Joel Embiid On Challenging Maxey And Thybulle To Shoot More 3’s: ‘Sometimes You’ve Gotta Call Guys Out’

The Philadelphia 76ers have won seven games in a row to climb back into fifth in the East at 23-16, as the Sixers have taken advantage of getting back healthy and a favorable section of their schedule.

During the winning streak, Joel Embiid has continued to be dominant, but the difference between his December dominance (winning Player of the Month despite an 8-6 record) and now is that he’s getting the help he needs from the rest of the team. With Ben Simmons still out and Tobias Harris having an inconsistent season as a shooter and scorer, the Sixers are reliant on some youngsters to step up in a big way. Aside from Seth Curry, who has been the second-best Sixer this season behind Embiid, Philly is asking a lot of Matisse Thybulle and Tyrese Maxey in terms of a minutes load.

While Thybulle is best known for his defensive prowess and Maxey is an on-ball driver and creator, with Joel Embiid commanding so much attention inside, anyone on the floor for the Sixers in the backcourt needs to be a willing shooter. In the past month, Embiid has had each of his young guards join him at the podium for postgame interviews and lovingly demanded they take more threes instead of being hesitant — with both obliging on the next night to Embiid’s delight.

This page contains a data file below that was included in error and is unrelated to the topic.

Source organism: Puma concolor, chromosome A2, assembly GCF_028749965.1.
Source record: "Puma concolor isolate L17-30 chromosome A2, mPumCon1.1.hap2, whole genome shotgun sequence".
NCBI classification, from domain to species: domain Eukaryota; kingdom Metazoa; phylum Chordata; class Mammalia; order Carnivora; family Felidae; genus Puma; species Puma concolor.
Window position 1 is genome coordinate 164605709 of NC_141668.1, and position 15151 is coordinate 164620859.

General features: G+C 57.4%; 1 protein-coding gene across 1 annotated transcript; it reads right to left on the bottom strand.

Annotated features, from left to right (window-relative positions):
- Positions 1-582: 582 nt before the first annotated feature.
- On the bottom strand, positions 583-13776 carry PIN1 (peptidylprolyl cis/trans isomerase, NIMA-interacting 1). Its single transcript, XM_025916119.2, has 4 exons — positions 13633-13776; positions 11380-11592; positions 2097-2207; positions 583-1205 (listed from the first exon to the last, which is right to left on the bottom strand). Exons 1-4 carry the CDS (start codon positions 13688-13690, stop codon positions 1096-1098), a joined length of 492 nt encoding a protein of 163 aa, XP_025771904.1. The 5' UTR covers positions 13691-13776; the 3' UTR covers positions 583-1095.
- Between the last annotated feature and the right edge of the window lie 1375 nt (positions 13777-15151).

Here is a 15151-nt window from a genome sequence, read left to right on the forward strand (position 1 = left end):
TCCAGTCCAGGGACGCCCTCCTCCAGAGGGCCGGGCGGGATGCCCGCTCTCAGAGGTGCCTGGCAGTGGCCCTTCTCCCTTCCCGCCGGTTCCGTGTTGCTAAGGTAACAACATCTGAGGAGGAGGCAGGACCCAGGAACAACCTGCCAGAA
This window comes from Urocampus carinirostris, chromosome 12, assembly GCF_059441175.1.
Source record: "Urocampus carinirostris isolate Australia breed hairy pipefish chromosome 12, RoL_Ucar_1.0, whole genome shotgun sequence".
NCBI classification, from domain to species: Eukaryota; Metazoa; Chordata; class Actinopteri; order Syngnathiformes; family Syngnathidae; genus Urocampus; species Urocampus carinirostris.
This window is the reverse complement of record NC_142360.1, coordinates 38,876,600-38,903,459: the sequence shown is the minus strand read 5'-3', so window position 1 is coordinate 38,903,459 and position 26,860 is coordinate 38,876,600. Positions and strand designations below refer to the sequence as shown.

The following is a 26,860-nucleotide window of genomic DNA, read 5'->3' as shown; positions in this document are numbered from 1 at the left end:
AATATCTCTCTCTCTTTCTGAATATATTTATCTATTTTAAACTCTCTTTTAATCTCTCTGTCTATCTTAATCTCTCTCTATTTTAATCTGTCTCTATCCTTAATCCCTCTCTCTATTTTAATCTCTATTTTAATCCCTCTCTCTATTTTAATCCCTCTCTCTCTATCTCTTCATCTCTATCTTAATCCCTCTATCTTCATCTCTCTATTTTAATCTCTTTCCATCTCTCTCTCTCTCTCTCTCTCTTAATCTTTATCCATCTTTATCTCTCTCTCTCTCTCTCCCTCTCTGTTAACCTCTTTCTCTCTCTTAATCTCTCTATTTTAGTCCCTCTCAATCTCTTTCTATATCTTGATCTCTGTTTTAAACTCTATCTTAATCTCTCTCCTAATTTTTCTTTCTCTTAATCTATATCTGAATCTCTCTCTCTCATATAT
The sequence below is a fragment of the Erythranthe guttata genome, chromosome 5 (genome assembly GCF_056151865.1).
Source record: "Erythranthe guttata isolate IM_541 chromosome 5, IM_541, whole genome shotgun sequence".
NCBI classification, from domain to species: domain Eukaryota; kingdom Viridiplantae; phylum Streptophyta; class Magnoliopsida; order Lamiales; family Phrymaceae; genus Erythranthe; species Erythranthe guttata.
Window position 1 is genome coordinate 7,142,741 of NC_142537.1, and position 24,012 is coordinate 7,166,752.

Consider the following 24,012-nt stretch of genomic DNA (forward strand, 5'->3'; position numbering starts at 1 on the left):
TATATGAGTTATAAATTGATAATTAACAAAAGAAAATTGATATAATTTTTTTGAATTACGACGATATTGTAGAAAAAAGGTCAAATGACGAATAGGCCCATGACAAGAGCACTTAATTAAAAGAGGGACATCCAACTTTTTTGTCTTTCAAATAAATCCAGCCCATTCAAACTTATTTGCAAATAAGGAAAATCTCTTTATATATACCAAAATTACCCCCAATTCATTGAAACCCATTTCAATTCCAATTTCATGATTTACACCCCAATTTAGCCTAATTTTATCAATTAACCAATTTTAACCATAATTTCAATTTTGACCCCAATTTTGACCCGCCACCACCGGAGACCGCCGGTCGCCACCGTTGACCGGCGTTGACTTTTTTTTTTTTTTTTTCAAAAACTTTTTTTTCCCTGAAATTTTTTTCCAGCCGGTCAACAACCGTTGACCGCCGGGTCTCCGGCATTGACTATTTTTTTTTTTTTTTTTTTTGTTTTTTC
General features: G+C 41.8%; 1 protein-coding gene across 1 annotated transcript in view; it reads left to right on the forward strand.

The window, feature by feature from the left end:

On Tuesday, Embiid was asked about seeing that response from his young teammates to his very direct leadership style, and it’s clear that he loves that they took his message to heart and didn’t take it personally that he was calling them out to do more.

It would be hard to watch this and not think of the pointed critiques Embiid has offered to Ben Simmons in the past, as it really does seem like this is how Embiid wants to challenge all of his teammates to be better. He is bluntly honest at almost all times, about his teammates, opponents, and himself, and this is his way of trying to free his teammates from the worry of missing shots by saying he wants them taking them with confidence every time they get a good look. It is both uplifting and a bit selfish, as Embiid notes he needs them to play like that to open space up for himself and for the betterment of the team, but it does have to be a bit freeing to know that your dominant center isn’t going to be mad you’re firing an open three because he’s demanding that you do it.